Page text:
Now don’t let the title fool you. I have used the following training program with great success in a quite a few different people; beginners getting started, people that have been using typical bodybuilding splits with unsatisfying results for years, older folks getting in shape, and obviously – teenagers. The reason I call it the teenager program is because that is whoI first designed it for, and who I know it works absolutely great for.
Of course I individualize the program depending on the person I’m working with and their goals, but this is the general template I use. The four main points of focus here are introduction, technique, good moving patterns, and progressive strength gains. If you are new to resistance training, or want to try something completely new, this could be a great program for you. The main goals are to get you overall strong and give you that sexy look every teenager is dreaming of.
If someone is completely new to resistance training I like to design a beginners’ program that is easy and simple, just to get their musculoskeletal system used to working under resistance, before I let them move on to the main program. I design a simple program consisting of one pushing movement (such as an overhead dumbbell press, or a pushup), one pulling movement (lat pull downs or some rowing variation) and one lower body movement (some kind of leg press).
The important thing is that it’s a workout that is fast, easy and with little place for technical error. I will let them do the same workout 3 times/week for 4 weeks before moving on to the actual program.
The teenager program
The program consists of 3 full body workouts/week. There is a main pulling, pushing and lower body exercise in each workout. Additionally I add something they think is interesting or fun (such as a curling movement) and a core movement in the end. The rep/set schedule will vary depending on the trainee and their goals and technical skills in the movements.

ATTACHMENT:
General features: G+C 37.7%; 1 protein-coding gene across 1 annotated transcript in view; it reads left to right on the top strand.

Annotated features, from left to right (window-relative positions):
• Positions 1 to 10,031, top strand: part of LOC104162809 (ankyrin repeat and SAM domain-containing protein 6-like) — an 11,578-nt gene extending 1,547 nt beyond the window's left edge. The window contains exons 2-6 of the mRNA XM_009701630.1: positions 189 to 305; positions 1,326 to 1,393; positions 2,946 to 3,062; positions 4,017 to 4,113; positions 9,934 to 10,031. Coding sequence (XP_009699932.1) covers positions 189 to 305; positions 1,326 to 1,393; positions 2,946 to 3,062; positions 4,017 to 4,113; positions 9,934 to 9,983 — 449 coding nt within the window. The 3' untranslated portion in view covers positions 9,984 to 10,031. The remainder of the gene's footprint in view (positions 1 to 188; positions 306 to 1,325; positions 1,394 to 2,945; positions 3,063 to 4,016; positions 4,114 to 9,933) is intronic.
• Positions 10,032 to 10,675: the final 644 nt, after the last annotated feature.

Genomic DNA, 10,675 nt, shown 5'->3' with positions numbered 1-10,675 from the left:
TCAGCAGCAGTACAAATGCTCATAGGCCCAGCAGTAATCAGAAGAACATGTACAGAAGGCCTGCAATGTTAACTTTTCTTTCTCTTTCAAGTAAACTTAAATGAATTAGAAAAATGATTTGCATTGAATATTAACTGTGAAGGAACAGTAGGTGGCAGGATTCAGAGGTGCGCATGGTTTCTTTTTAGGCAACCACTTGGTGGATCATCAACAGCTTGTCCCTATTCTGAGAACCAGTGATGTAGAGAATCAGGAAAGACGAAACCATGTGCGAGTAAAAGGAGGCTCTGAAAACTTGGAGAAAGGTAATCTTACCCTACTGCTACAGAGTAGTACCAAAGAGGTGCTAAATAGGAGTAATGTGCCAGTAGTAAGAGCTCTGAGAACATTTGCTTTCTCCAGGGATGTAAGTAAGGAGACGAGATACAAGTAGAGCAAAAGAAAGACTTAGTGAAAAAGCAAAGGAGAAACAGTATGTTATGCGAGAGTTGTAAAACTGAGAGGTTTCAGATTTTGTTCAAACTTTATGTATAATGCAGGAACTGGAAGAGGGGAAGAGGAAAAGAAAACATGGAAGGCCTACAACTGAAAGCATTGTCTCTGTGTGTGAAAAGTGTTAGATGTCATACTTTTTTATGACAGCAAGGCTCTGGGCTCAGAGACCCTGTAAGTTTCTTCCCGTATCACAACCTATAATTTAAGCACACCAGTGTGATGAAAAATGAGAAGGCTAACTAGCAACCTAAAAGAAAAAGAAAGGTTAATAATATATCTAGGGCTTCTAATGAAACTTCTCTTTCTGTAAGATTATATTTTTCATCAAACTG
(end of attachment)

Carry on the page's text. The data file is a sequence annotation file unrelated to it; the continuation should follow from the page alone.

Pulling movement: I usually have them do one chin up movement, one lat pulldown variation and one rowing exercise.
Pressing movement:For example I might use the bench press, overhead press and bar dips.
Lower body movement: I use a squatting movement (such as a goblet squat or a OH squat with a weight plate before progressing to a regular squat), a hip dominant movement (usually rack pulls before progressing to deadlifts) and some kind of unilateral leg movement (usually some kind of lunge).
Core/stability work: I usually have them do one plank variation (anti flexion) one side plank variation (anti lateral flexion movement) and one anti rotational movement (such as the pallof press).
Additional stuff: One of the exercises in the program is for pure psychological reasons. You cannot get a 15 year old to go to the gym regularly if you won’t allow him to do curls (no matter how much you promise him that the chin ups will make his arms grow). Exercises included here might be barbell curls, pushups and calf raises, something to spice it up.
Example of how a teenager client’s program might look
First I’ll let the client use pretty light weight (approximately 60% 1RM) and really make sure to hammer the technique in and program good movement patterns. Once I’m happy with the technique, focus shifts to getting them as brutally strong as possible in their three main movements for every workout. This is where this program gets magic as they usually make strength gains faster than ever before.
Try this program yourself or give it to your kids or beginner friends. You’ll be surprised how good it works for getting beach ready and boosting every day functional strength.
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